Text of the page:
Molluscs of the Natural Well Locality, Duplin Stratotype, Near Magnolia, North Carolina, and Rediscovery of Carinorbis Quadricostata (Emmons, 1858) (Gastopoda: Amathinidae)

L.D. Campbell, D.C. Campbell

Abstract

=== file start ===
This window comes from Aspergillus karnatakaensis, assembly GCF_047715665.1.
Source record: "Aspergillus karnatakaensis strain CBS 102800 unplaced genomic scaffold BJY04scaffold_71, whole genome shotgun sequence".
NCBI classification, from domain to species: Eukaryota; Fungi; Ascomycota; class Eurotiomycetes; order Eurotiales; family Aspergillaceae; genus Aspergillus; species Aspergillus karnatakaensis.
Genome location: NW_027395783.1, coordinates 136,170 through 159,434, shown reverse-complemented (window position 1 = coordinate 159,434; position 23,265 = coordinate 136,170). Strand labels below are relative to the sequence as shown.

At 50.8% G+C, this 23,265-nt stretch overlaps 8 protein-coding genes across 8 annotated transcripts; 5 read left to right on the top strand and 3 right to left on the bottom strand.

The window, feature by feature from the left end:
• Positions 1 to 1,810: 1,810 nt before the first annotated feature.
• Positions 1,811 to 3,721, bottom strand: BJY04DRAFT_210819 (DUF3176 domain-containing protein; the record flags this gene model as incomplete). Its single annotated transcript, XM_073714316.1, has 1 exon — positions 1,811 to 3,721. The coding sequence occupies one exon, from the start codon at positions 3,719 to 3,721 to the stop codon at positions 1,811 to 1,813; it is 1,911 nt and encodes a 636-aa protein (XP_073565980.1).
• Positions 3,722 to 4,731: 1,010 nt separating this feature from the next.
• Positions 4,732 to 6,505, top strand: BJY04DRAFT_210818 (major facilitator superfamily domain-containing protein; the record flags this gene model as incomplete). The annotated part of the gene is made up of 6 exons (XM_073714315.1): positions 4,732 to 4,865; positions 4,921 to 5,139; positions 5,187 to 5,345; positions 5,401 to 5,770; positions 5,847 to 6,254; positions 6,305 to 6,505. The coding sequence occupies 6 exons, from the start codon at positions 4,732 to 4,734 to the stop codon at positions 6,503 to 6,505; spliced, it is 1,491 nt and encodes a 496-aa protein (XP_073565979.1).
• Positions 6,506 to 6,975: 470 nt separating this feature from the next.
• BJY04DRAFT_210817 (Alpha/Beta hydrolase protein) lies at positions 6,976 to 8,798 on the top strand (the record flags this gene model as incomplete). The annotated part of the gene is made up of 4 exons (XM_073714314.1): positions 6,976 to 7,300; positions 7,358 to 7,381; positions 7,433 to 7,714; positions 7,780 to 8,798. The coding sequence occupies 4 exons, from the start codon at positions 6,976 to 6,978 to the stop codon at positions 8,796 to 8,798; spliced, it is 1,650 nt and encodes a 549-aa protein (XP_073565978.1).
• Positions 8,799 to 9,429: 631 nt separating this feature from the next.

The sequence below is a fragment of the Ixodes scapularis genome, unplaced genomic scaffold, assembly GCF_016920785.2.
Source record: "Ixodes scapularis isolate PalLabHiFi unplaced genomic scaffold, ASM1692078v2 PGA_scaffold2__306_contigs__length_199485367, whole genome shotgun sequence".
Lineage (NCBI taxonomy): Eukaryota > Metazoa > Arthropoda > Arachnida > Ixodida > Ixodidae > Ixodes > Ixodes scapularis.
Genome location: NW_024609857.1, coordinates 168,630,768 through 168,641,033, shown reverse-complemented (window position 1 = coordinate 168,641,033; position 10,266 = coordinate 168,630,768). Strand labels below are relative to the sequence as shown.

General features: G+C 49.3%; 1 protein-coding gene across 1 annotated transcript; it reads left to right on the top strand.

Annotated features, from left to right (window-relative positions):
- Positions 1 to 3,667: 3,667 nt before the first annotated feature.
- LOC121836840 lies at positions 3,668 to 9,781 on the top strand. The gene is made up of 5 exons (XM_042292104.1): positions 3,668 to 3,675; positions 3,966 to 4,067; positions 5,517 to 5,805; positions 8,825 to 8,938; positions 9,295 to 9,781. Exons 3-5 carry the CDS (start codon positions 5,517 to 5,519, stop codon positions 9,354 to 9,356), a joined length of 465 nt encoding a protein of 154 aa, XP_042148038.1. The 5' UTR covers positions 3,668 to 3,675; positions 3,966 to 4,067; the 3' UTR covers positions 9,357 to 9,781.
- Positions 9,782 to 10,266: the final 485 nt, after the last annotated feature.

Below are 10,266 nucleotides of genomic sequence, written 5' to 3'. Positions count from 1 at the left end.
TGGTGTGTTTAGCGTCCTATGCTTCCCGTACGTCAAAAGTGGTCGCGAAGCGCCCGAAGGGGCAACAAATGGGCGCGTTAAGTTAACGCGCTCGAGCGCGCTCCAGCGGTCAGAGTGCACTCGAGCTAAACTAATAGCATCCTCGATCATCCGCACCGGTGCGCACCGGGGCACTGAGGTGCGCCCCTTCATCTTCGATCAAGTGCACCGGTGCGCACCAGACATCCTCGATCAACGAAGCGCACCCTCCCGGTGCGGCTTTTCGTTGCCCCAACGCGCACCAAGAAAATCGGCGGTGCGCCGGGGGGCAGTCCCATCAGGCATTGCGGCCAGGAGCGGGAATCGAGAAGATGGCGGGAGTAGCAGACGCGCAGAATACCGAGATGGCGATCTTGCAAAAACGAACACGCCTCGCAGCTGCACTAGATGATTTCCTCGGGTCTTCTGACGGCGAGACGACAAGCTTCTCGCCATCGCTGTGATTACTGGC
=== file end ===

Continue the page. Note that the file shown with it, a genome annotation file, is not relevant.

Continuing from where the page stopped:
The Duplin Formation stratotype at the Natural Well limestone sink near Magnolia, North Carolina, is commonly thought to be the source of one of the most thoroughly documented Pliocene molluscan faunas in the Carolinas. However, few of the 196 species listed by Dall (1903) as from "the Duplin well or the adjacent village of Magnolia" were actually collected from Natural Well. Neither the coding of Dall's lists nor reference in text clearly indicates which specimens were collected from the stratotype section. A stratigraphically pure Natural Well collection, housed in the Geology Department of the University of North Carolina at Chapel Hill, contains 239 molluscan species (Appendix I). The faunule is low in endemics and high in first appearances of species that continue into the younger Waccamaw faunas . Like the correlative Tearcoat Branch and Muldrow Place faunules the Natural Well faunule contains only a single pectinid species, the ubiquitous Carolinapecten eboreus. The UNC-CH collections contain a number of rare and u nusual species, including a single specimen of Carinorbis quadricostata (Emmons, 1858). This is only the third recorded specimen of this rare and endemic species, and the first that permits comparative systematic analysis. The genus Carinorbis has been overlooked or inaccurately synonymized in most literature.

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